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Colors do not behave in the kiln as they do with paint pigments. It all depends on the makeup of the glaze, firing temperature, kiln atmosphere, type of clay, and firing schedule. The rules of color mixing that apply to paints do not apply to glazes. Even with underglazes, blending colors requires test firing to see what the actual fired color will be, since oxides vary in strength. I've done numerous underglaze blends, and what you see before firing is rarely what you see after firing. It will also vary from brand to brand. As with most things ceramic, test, test, test. Line blends are a great place to start.

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23 minutes ago, oldlady said:

hmmm..................  RBG, what could that be?   robin bluebird, grackle, rice, butter, green beans, richard, betty, george, ruby, beryl, garnet, rose, bellflower, geranium, wonder what RBG could be?

I thought it was Ruth Bader Ginsburg but I think they mean RGB which is Red Green Blue values for computer colors.

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RBG refers to the proportion of red, blue and green that are combined to create a color. They're used mainly on computer monitors and the web, but like the effects of different clays on the same glaze, differently calibrated monitors can give different hues, depending on how they are calibrated. It still gives a level of consistency in the appearance of an image, regardless of  the maker of your monitor or your program. 

 

 

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I think its close to a waste of time for the below reason Neil said

(Colors do not behave in the kiln as they do with paint pigments. It all depends on the makeup of the glaze, firing temperature, kiln atmosphere, type of clay, and firing schedule. The rules of color mixing that apply to paints do not apply to glazes. Even with underglazes, blending colors requires test firing to see what the actual fired color will be, since oxides vary in strength. I've done numerous underglaze blends, and what you see before firing is rarely what you see after firing. It will also vary from brand to brand. As with most things ceramic, test, test, test. Line blends are a great place to start.)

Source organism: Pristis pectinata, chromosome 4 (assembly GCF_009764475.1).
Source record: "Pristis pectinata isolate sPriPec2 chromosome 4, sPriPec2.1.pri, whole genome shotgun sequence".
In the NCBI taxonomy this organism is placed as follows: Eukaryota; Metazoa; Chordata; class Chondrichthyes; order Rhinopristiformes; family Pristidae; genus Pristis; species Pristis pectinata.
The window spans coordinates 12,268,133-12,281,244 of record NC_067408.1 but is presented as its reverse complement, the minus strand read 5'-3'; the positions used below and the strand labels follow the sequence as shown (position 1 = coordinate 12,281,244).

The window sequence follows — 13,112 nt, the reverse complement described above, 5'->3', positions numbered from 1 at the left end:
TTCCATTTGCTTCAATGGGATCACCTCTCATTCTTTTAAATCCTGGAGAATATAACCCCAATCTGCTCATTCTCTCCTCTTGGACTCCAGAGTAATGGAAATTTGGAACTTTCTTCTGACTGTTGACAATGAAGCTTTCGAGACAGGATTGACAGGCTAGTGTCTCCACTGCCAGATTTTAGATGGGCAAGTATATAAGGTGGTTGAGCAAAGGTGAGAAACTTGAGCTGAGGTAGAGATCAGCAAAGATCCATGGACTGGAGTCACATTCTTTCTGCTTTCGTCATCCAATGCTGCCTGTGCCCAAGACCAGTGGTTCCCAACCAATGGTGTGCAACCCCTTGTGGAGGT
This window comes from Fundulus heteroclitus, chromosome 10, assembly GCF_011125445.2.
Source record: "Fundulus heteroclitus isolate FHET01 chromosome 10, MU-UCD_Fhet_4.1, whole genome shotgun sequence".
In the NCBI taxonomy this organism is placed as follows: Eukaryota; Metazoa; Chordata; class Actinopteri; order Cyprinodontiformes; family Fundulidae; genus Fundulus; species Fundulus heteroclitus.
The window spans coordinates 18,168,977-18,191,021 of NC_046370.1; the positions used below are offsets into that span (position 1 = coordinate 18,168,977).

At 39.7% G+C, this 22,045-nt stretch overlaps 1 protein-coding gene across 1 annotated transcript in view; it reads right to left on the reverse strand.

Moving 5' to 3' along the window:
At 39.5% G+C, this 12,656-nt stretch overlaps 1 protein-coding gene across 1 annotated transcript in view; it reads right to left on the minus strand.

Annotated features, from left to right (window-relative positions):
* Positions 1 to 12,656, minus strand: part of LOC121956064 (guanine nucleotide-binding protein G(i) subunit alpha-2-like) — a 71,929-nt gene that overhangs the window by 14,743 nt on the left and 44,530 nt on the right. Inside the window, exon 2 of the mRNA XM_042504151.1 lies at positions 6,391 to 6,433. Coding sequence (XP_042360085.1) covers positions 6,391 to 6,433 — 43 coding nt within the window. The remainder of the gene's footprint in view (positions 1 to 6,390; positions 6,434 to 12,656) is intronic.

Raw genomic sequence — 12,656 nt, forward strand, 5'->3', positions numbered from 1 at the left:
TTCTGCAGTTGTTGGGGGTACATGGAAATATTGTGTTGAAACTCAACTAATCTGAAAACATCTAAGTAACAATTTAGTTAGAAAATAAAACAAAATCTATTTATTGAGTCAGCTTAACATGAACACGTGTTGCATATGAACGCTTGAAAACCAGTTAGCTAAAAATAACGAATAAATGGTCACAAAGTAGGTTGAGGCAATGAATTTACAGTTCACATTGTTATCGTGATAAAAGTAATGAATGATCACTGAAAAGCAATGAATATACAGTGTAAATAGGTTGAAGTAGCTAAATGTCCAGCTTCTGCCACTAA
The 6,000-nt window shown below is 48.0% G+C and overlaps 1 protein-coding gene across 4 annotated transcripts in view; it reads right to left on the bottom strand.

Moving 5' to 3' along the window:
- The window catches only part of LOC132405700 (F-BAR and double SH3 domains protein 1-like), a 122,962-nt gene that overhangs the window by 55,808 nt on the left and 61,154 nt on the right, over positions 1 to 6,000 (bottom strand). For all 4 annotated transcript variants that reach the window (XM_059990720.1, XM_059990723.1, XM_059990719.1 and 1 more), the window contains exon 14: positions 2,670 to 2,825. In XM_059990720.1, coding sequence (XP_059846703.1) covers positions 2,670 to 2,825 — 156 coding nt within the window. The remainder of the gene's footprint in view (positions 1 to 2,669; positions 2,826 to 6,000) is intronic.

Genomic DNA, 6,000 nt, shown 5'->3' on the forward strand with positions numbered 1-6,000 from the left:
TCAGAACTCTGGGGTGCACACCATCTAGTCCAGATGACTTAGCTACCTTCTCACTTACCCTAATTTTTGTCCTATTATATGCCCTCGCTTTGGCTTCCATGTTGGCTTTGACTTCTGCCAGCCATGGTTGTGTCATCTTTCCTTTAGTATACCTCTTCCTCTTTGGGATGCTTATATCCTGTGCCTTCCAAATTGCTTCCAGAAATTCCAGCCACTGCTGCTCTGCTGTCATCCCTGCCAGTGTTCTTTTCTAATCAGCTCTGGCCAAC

Paint color and glaze color are apples and oranges

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2 hours ago, Cherry said:

RBG refers to the proportion of red, blue and green that are combined to create a color.

I think everyone has said this is difficult at best and hard to standardize. Part of the “art” in the art of glazing is knowing and or discovering the nuances of a particular glaze combination, clay, firing, etc.... so your concept might seem counter creative to those who have spent years learning the art. Glazes are more like  CMYK, basically similar to how your printer works. Funny, your RGB screen gets translated to CMYK.

I still think for mockup purposes you could capture a picture of a fired glaze result and layer mask it into you drawing for a sense of what combinations might look like.

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Bill's final sentence is what I'm aiming for.  I realize the differences that various clays and firings have on the end result and I'm not looking for a perfect replication of a color.  I too, have spent years on glaze testing and color theory.  I'm not trying to invalidate the years of work that potters have done, just move my own in a different direction.  

I've made a chart of the underglazes I have. I also have a lot of colored pencils. I match the nearest pencil I have to the underglaze, then color in the printed design to see how the colors work together. If they don't, I start over. Colored pencils don't erase well.  I'm was hoping to ease the process of designing using an image manipulation program.  I've learned that Microsoft's 3D Paint will identify the RBGs from my chart, but won't save a palette of more than 18 colors. Which is more than enough. I'm also, finally, taking the time to watch GIMP tutorials. 

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